Title

Transport in disordered silicon materials

Date of Award

1999

Degree Type

Dissertation

Degree Name

Doctor of Philosophy (PhD)

Department

Physics

Advisor(s)

Eric A. Schiff

Keywords

Crystalline silicon, Amorphous silicon, Hole mobility, Silicon

Subject Categories

Physical Sciences and Mathematics | Physics

Abstract

We report photocarrier time-of-flight measurements for two different kinds of silicon samples, derived from crystalline and amorphous silicon respectively. The first set of samples viz. the porous silicon samples show very low mobilities (<10 -4 cm 2 /Vs) for both electrons and holes. For both carriers, the mobilities are dispersive (ie. dependent upon the length scale of the measurement), and exhibit only weak temperature dependence (less than a factor 10) between 100 and 400 K. These results suggest a geometry-limited mobility in porous silicon, and essentially rule out carrier trapping as an important influence on carrier transport. We compare these results with nanocrystal aggregate and classical fractal transport models; neither model accounts wen for the measurements.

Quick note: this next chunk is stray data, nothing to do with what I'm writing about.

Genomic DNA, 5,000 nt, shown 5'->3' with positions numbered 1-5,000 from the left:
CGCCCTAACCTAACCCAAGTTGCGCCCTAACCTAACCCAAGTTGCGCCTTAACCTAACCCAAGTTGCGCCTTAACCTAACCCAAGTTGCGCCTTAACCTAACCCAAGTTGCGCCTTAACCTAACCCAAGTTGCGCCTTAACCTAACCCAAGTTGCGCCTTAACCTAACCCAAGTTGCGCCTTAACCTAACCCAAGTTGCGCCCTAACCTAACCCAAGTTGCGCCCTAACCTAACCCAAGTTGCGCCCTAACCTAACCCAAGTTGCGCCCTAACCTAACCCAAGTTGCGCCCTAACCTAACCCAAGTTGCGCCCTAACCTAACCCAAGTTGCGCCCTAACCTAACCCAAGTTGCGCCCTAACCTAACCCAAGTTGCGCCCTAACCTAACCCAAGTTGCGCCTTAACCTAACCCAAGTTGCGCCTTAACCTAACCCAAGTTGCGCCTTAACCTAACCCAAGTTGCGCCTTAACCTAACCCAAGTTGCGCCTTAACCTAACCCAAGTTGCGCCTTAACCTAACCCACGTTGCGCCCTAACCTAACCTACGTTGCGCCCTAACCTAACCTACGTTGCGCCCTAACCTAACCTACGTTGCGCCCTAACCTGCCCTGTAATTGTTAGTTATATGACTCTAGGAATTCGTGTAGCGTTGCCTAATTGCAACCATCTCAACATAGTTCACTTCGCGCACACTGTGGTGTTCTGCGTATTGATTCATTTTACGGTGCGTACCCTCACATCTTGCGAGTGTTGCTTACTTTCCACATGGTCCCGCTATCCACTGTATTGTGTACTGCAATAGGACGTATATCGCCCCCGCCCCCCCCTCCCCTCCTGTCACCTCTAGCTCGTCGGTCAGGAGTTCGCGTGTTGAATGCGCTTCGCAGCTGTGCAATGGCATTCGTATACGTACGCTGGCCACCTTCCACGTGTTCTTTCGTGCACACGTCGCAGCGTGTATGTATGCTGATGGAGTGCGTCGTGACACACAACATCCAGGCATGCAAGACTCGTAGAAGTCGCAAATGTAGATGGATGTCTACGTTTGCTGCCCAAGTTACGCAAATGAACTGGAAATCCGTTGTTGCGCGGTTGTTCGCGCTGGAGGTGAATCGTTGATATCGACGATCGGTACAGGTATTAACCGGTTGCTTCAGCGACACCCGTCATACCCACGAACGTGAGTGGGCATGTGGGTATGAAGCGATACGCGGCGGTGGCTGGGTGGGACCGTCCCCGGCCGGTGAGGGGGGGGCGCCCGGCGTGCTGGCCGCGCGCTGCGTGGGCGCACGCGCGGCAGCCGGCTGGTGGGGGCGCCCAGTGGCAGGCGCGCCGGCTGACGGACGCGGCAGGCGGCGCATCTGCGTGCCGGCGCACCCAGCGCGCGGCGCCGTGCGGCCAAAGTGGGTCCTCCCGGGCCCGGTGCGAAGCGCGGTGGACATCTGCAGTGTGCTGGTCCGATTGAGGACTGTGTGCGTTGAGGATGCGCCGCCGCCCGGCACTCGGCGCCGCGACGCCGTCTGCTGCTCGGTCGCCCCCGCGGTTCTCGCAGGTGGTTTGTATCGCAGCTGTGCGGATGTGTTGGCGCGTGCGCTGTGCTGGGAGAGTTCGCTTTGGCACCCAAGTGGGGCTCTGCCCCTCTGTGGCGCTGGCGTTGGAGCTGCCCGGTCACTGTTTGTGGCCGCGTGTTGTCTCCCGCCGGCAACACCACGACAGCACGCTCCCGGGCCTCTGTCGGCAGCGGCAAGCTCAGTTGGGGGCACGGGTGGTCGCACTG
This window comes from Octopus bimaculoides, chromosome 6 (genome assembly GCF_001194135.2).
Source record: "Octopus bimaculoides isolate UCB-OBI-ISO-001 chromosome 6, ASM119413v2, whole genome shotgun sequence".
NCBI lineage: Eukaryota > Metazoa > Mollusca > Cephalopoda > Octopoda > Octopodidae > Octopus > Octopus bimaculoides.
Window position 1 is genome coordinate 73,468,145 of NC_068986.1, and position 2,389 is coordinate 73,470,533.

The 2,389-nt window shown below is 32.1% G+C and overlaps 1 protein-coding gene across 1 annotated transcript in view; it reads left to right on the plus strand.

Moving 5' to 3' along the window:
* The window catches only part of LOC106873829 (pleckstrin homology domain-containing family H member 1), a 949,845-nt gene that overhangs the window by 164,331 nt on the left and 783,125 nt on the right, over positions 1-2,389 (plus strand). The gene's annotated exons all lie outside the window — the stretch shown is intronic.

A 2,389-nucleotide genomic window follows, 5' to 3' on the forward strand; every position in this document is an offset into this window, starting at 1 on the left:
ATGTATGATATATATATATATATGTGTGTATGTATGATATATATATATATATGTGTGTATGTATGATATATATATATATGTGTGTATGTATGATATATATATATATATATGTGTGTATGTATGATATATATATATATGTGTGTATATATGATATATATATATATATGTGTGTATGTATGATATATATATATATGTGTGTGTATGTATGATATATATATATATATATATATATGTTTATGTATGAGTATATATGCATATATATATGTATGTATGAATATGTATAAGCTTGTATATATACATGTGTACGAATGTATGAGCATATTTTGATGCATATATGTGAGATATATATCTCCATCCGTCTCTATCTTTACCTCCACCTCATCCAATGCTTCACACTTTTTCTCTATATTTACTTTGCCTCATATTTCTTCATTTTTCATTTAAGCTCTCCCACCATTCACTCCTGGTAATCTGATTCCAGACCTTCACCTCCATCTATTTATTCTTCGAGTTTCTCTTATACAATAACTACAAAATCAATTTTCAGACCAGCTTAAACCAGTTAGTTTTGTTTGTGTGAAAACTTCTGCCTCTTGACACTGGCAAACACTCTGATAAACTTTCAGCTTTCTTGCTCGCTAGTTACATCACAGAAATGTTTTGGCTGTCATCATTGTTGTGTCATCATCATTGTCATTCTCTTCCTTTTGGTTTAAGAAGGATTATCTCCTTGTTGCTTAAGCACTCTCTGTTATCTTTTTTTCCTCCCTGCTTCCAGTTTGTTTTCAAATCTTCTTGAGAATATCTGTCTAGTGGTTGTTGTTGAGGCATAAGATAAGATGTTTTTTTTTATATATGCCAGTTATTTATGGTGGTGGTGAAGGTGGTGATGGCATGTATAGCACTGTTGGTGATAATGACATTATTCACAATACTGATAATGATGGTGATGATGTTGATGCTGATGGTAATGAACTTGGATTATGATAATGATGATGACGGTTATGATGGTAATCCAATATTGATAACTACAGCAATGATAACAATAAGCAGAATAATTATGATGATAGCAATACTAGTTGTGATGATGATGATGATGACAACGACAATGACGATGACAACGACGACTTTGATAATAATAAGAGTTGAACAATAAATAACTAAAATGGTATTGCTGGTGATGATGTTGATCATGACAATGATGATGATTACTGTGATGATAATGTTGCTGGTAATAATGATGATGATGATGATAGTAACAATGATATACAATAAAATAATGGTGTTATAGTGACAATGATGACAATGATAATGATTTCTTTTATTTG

The second series of samples are hydrogenated amorphous silicon made with novel deposition techniques. One set of samples was made using plasma deposition from silane gas strongly diluted with hydrogen; this set exhibits a significant (roughly fourfold) enhancement of the hole mobility. The second series was prepared at Electrotechnical Laboratory in Japan, and have been previously reported to have a hundredfold enhancement of hole mobility compared to conventional plasma-deposited materials. We confirm these prior measurements, suggesting a reduction of structural disorder in the material. We find that the hole drift mobility enhancements in both classes of material can be attributed to narrowing of the exponential valence bandtail width.

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